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54.6. Writing your handler: The Event class

The sections above tell you how to describe what events you want to handle, and how to bind them. Now let us turn to the writing of the handler that will be called when the event actually happens.

The handler will be passed an Event object that describes what happened. The handler can be either a function or a method. Here is the calling sequence for a regular function:

def handlerName(event):

And as a method:

    def handlerName(self, event):

The attributes of the Event object passed to the handler are described below. Some of these attributes are always set, but some are set only for certain types of events.

.char If the event was related to a KeyPress or KeyRelease for a key that produces a regular ASCII character, this string will be set to that character. (For special keys like delete, see the .keysym attribute, below.)
.delta For MouseWheel events, this attribute contains an integer whose sign is positive to scroll up, negative to scroll down. Under Windows, this value will be a multiple of 120; for example, 120 means scroll up one step, and -240 means scroll down two steps. Under MacOS, it will be a multiple of 1, so 1 means scroll up one step, and -2 means scroll down two steps. For Linux mouse wheel support, see the note on the Button event binding in Section 54.3, “Event types”.
.height If the event was a Configure, this attribute is set to the widget's new height in pixels.
.keycode For KeyPress or KeyRelease events, this attribute is set to a numeric code that identifies the key. However, it does not identify which of the characters on that key were produced, so that “x” and “X” have the same .keyCode value. For the possible values of this field, see Section 54.5, “Key names”.
.keysym For KeyPress or KeyRelease events involving a special key, this attribute is set to the key's string name, e.g., 'Prior' for the PageUp key. See Section 54.5, “Key names” for a complete list of .keysym names.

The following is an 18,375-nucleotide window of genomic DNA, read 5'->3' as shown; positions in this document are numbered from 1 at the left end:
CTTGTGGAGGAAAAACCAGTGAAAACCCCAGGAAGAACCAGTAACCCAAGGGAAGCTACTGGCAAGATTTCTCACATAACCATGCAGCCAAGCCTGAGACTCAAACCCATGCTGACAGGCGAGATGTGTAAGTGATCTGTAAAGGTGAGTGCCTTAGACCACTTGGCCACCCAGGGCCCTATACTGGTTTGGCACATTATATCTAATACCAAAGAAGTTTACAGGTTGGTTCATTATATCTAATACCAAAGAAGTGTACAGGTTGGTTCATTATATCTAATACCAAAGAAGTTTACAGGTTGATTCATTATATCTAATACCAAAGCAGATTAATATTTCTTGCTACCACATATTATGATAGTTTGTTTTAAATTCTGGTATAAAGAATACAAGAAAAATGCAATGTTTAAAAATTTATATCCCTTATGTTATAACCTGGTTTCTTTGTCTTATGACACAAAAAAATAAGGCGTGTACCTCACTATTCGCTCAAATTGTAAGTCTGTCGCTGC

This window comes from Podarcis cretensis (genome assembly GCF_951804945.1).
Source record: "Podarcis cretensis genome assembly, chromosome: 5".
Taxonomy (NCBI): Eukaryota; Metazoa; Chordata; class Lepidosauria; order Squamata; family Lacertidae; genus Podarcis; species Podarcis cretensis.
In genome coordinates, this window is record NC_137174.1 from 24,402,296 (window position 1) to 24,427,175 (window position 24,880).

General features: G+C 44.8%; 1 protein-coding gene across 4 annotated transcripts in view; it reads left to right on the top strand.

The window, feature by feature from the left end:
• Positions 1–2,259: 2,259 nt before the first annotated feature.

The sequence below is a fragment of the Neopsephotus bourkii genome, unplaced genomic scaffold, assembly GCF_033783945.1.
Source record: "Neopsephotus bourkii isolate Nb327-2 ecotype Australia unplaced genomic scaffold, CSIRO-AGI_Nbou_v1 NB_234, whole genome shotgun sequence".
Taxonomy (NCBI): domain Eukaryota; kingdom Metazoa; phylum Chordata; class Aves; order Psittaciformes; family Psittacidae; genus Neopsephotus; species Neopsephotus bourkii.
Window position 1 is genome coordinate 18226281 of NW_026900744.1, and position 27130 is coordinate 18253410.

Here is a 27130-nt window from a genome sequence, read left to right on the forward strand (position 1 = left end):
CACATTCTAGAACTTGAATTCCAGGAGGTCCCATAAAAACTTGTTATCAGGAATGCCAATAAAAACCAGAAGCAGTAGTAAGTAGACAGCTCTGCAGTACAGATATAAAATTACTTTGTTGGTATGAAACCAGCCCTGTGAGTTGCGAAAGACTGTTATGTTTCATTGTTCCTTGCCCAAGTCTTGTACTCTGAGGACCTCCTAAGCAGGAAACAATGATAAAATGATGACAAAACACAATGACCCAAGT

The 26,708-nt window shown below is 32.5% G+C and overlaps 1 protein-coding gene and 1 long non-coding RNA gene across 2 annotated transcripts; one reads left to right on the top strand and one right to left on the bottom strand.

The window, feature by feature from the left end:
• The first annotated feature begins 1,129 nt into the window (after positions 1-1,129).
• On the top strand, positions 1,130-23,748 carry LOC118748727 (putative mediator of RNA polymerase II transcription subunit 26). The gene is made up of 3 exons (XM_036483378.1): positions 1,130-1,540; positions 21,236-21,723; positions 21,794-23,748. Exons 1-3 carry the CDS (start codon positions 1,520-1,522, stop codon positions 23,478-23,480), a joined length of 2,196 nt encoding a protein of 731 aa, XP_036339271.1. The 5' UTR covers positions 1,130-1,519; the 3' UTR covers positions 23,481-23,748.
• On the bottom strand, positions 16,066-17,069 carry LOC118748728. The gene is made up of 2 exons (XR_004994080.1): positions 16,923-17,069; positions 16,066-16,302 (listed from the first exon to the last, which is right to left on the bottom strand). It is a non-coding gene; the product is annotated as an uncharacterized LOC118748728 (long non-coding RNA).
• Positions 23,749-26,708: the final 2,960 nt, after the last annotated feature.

.keysym_num For KeyPress or KeyRelease events, this is set to a numeric version of the .keysym field. For regular keys that produce a single character, this field is set to the integer value of the key's ASCII code. For special keys, refer to Section 54.5, “Key names”.
.num If the event was related to a mouse button, this attribute is set to the button number (1, 2, or 3). For mouse wheel support under Linux, bind Button-4 and Button-5 events; when the mouse wheel is scrolled up, this field will be 4, or 5 when scrolled down.
.serial An integer serial number that is incremented every time the server processes a client request. You can use .serial values to find the exact time sequence of events: those with lower values happened sooner.
.state

An integer describing the state of all the modifier keys. See the table of modifier masks below for the interpretation of this value.

.time This attribute is set to an integer which has no absolute meaning, but is incremented every millisecond. This allows your application to determine, for example, the length of time between two mouse clicks.
.type A numeric code describing the type of event. For the interpretation of this code, see Section 54.3, “Event types”.
.widget Always set to the widget that caused the event. For example, if the event was a mouse click that happened on a canvas, this attribute will be the actual Canvas widget.
.width If the event was a Configure, this attribute is set to the widget's new width in pixels.
.x The x coordinate of the mouse at the time of the event, relative to the upper left corner of the widget.
.y The y coordinate of the mouse at the time of the event, relative to the upper left corner of the widget.
.x_root The x coordinate of the mouse at the time of the event, relative to the upper left corner of the screen.
.y_root The y coordinate of the mouse at the time of the event, relative to the upper left corner of the screen.

Use these masks to test the bits of the .state value to see what modifier keys and buttons were pressed during the event:

MaskModifier
0x0001 Shift.
0x0002 Caps Lock.
0x0004 Control.
0x0008 Left-hand Alt.
0x0010 Num Lock.
0x0080 Right-hand Alt.
0x0100 Mouse button 1.
0x0200 Mouse button 2.
0x0400 Mouse button 3.

Here's an example of an event handler. Under Section 54.1, “Levels of binding”, above, there is an example showing how to bind mouse button 2 clicks on a canvas named self.canv to a handler called self.__drawOrangeBlob(). Here is that handler:

    def __drawOrangeBlob(self, event):
        '''Draws an orange blob in self.canv where the mouse is.
        '''
        r = 5   # Blob radius
        self.canv.create_oval(event.x-r, event.y-r,
            event.x+r, event.y+r, fill='orange')

When this handler is called, the current mouse position is (event.x, event.y). The .create_oval() method draws a circle whose bounding box is square and centered on that position and has sides of length 2*r.